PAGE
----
written by M. Renan without ever having enjoyed the advantage of being in the island in question. He himself says that after struggling for a whole day, the state of the wind prevented his entering the port. This does not, of course, necessarily imply that he did not succeed on some other occasion; but the present writer was informed on the spot that he never had been there, and the same assurance was given to Vannutelli.

people, more money might perhaps be spent upon public works or even private enterprise, but the taxation would be, at least, not less, and they would fall under the law of universal military service, and annual calling out of the reserve, from which they are now exempt. Moreover, the ecclesiastical legislation of Greece would be only too likely to hamper the beneficent activity of the monastery, which may be called their mainstay.

rather than grey. It is extremely pictur- | lose — cantabit vacuus coram latrone viaesque, from its wild forms, but it is one of tor. Were they reunited to their own those places which, like the island of Bute, afford the best views to those who are upon them rather than to those who see them from outside. To a passer by, it presents no features so striking as the heights of Samos, which tower in view of it. But to him who has landed in it, and explores its hills and glens, it affords extraordinarily beautiful pictures, both in its own wild, though limited landscapes, and in the vast and enchanting prospect which it offers on every side. In form, it is so The natives are all Christians, and irregular, that it seems simply a group of 'Ellenes by race and language. The latter stony hills, linked together by sandy they speak with fair correctness. Of the isthmuses, and separated by deep bays, precepts of religion they seem to be most while other hills, still unjoined, rise from scrupulously observant.* The island only the sea in the form of islets around its contains some half-dozen Mohammedans, shores. The predominant feature of the who are among the officials sent by the island is sterility. The masses of rock government. The governor himself is a and stones are thinly sprinkled with small Christian. The island is distinguished by tufts of brownish herbage. The culti- the enormous number of its churches. vated land is confined to the bays and a few glens, and, except in the north, is only a small fraction of the surface. Trees, and even bushes, such as pomegranate or prickly-pear, are rare, and hardly to be found except in the scanty gardens. Such as it is, the surface of the country is streaked with stone walls, dividing the different properties. The inhabitants, about three thousand in number, are poor. The corn which they produce does not suffice for their own consumption; and the burden of £200, which, with another £100 made up by the monastery, they are obliged to pay yearly to the Porte, lies heavy on them.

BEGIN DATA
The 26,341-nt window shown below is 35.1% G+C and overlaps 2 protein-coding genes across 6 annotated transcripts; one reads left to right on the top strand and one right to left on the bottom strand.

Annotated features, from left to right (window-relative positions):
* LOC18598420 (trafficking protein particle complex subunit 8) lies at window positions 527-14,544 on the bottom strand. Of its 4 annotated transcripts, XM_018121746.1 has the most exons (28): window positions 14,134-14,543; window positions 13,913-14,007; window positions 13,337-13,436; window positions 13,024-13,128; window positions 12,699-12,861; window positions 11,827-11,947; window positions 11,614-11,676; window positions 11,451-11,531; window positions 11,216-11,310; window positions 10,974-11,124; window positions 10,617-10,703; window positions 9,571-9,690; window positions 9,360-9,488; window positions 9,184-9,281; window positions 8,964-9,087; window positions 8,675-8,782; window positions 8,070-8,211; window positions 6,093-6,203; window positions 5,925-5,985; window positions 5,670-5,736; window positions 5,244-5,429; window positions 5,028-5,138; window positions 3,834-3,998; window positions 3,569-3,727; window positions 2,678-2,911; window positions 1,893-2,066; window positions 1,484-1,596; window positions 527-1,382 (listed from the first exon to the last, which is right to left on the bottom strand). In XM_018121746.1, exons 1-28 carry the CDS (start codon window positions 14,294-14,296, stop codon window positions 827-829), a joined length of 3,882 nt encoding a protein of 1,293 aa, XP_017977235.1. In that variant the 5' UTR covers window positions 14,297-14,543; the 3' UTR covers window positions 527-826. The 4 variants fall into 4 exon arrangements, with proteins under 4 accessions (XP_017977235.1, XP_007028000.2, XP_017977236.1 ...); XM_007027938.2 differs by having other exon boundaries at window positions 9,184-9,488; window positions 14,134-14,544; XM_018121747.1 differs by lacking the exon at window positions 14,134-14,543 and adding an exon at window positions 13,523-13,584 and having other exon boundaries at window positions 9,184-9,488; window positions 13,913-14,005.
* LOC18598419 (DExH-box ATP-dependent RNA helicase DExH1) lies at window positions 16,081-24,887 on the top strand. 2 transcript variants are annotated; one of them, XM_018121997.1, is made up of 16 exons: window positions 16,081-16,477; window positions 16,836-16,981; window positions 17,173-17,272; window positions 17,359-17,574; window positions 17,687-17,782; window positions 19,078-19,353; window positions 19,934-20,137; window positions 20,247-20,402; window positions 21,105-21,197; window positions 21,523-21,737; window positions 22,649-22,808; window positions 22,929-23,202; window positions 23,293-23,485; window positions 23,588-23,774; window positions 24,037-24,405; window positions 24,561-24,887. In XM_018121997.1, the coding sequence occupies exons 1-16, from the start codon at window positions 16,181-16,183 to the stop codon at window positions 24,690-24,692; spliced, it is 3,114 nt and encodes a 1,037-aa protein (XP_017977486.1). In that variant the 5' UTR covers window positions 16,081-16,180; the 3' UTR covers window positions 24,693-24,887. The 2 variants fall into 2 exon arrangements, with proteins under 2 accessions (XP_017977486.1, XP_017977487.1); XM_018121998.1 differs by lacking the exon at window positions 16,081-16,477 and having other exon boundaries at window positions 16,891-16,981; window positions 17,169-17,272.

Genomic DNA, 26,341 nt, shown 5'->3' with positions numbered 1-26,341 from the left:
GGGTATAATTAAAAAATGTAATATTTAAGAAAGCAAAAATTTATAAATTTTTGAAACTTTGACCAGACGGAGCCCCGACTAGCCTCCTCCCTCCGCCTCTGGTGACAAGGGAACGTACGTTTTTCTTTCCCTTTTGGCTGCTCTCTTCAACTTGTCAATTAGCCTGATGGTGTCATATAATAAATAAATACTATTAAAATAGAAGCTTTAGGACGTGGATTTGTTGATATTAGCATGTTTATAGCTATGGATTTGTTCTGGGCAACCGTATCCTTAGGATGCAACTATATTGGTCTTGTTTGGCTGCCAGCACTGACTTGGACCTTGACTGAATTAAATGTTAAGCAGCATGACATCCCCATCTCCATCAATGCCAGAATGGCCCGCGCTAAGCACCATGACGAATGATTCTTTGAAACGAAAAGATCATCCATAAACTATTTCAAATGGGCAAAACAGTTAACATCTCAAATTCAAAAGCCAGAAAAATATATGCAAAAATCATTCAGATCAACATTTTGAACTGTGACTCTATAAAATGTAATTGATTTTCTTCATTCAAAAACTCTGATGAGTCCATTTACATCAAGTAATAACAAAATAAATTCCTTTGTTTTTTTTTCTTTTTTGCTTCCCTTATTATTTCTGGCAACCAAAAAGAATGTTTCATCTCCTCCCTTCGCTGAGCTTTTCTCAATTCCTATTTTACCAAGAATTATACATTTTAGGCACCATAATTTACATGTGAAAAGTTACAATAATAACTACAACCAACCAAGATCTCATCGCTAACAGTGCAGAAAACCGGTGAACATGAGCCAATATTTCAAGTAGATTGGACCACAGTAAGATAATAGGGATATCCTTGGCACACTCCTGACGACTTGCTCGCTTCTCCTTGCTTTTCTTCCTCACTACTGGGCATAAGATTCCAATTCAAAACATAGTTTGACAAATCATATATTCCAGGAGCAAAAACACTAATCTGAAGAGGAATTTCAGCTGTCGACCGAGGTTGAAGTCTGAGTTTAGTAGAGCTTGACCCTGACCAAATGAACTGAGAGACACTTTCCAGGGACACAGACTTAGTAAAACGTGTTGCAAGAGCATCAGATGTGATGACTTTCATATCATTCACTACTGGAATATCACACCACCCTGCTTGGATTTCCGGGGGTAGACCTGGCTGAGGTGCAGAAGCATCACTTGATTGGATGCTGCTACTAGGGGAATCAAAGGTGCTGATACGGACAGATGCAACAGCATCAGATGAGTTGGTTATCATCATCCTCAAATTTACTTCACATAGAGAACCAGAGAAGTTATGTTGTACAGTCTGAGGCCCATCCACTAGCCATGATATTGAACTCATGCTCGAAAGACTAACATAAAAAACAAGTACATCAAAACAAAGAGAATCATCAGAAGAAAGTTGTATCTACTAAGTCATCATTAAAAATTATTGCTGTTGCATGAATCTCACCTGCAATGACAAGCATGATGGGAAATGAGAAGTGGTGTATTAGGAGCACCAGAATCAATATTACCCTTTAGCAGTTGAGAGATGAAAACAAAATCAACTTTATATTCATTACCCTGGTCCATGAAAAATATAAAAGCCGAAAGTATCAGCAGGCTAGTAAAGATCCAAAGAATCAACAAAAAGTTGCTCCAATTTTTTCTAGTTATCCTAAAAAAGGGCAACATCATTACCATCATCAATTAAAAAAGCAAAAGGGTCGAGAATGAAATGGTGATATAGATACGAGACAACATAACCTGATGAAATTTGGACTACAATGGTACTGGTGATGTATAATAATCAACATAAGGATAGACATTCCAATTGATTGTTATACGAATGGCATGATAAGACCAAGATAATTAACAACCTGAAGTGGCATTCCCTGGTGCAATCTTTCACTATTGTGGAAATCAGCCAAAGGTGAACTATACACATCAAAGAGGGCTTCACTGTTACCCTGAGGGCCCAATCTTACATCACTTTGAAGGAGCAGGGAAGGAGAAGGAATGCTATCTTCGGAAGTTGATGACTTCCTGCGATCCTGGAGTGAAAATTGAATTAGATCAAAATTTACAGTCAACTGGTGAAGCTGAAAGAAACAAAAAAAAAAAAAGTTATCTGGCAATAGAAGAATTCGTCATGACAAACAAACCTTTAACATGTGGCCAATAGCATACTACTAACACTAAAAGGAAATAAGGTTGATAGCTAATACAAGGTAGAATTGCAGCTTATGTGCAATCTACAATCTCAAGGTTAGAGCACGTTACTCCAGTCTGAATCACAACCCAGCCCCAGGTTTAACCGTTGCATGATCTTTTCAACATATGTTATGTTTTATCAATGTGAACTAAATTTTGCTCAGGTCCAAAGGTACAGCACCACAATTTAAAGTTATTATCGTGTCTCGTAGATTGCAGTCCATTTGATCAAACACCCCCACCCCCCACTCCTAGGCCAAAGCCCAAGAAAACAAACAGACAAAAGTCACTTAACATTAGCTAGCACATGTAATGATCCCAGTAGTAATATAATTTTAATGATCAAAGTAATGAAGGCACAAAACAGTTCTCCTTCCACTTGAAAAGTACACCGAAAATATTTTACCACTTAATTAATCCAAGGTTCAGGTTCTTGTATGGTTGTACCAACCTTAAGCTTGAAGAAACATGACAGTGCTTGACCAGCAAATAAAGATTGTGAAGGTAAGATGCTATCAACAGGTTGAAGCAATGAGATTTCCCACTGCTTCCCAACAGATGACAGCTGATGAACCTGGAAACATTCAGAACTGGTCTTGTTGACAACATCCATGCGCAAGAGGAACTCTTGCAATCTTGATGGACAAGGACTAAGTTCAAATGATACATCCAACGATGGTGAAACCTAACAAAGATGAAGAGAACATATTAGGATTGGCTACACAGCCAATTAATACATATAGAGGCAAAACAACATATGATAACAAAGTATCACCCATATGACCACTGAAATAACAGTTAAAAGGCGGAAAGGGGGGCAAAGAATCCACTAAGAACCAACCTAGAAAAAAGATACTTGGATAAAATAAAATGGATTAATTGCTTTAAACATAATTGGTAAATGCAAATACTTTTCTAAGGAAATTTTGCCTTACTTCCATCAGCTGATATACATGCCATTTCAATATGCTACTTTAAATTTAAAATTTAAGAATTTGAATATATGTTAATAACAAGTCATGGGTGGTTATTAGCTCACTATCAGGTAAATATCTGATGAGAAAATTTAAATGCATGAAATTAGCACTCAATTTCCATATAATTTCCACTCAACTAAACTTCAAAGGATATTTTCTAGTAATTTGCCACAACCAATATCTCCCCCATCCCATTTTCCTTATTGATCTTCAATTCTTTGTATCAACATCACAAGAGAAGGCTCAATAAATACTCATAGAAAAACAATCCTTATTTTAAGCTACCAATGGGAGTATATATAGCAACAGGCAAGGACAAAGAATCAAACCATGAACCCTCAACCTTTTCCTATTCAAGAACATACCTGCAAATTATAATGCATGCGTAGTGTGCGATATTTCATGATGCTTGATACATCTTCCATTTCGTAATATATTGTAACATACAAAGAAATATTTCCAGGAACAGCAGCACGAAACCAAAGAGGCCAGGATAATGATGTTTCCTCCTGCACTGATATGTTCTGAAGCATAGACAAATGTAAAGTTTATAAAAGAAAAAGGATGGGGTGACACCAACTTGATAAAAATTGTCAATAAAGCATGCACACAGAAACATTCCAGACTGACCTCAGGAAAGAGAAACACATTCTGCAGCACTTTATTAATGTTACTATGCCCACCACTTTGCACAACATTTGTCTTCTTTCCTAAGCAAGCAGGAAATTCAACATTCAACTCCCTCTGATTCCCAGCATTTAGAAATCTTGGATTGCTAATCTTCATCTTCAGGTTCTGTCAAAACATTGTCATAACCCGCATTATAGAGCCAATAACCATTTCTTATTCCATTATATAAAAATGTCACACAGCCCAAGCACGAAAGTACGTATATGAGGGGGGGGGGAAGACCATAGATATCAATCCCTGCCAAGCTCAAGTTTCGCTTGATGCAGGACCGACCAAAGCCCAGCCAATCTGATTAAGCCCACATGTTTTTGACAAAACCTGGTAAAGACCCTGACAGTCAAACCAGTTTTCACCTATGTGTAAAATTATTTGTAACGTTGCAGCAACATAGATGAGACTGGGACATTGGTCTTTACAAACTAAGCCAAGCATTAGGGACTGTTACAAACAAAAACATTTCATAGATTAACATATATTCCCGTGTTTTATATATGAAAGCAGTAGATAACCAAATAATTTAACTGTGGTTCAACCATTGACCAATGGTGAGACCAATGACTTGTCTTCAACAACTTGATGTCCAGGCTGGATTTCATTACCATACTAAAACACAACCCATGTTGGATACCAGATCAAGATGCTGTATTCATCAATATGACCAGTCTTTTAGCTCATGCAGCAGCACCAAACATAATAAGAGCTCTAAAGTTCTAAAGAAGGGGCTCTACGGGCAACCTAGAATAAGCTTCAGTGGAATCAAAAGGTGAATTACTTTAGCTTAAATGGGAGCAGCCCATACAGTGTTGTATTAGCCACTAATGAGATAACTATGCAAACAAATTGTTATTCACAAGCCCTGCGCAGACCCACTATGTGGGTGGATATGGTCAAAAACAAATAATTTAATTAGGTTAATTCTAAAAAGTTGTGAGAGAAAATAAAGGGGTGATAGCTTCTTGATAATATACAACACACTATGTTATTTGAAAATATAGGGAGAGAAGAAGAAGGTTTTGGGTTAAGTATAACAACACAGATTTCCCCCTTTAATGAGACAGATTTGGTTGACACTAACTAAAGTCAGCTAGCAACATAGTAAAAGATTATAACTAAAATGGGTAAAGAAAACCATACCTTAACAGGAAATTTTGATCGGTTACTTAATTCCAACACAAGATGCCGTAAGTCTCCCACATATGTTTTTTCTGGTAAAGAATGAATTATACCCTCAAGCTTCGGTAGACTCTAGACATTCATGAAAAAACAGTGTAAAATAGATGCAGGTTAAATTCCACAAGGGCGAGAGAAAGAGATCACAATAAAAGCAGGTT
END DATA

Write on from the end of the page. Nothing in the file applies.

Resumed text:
It may be questioned, however, whether, in their present condition, they would be much improved in circumstances by being added to the free Greek isles, which they can see in fair weather from their shores. The Turkish government leaves them very much alone, partly owing to stipulations made when this and other islands were exchanged for Euboia, partly also, perhaps, because they have little to

* M. Guérin says that the three largest trees which he observed were in a small gien called Troas, in the north-west.

†They also make a little very good sweet wine; they fish for sponges, and the women have a considerable industry in knitting socks.

These are counted by hundreds. It is hardly possible to find any spot from which several are not to be seen at once. Indeed, in the less inhabited parts the mind receives the impression that there are more churches than houses. They stand together in couples and triplets, and in groups almost like hamlets. All of them are small. The larger have domes, but the great majority are merely small, oblong, vaulted apartments, with a small apse at the end, and incapable of accommodating more than twenty or thirty persous with comfort. Only very few of them are in ruins. They are mostly kept in thorough repair, and with great care and cleanliness. In the majority, mass is only said on the titular feast, but others are served either at regular intervals or constantly, and the popular piety manifests itself, especially on Sunday, by the burning of lamps and incense in almost all, while fresh decorations of flowers are placed upon the pictures.

These churches of Patmos present some local peculiarities. The arrangement of the eikonostasion, or image-screen, which

M. Guérin observes that, as far as his temporary residence afforded him an opportunity of observing, the public morality is very good, and marriage held in the highest esteem and respect.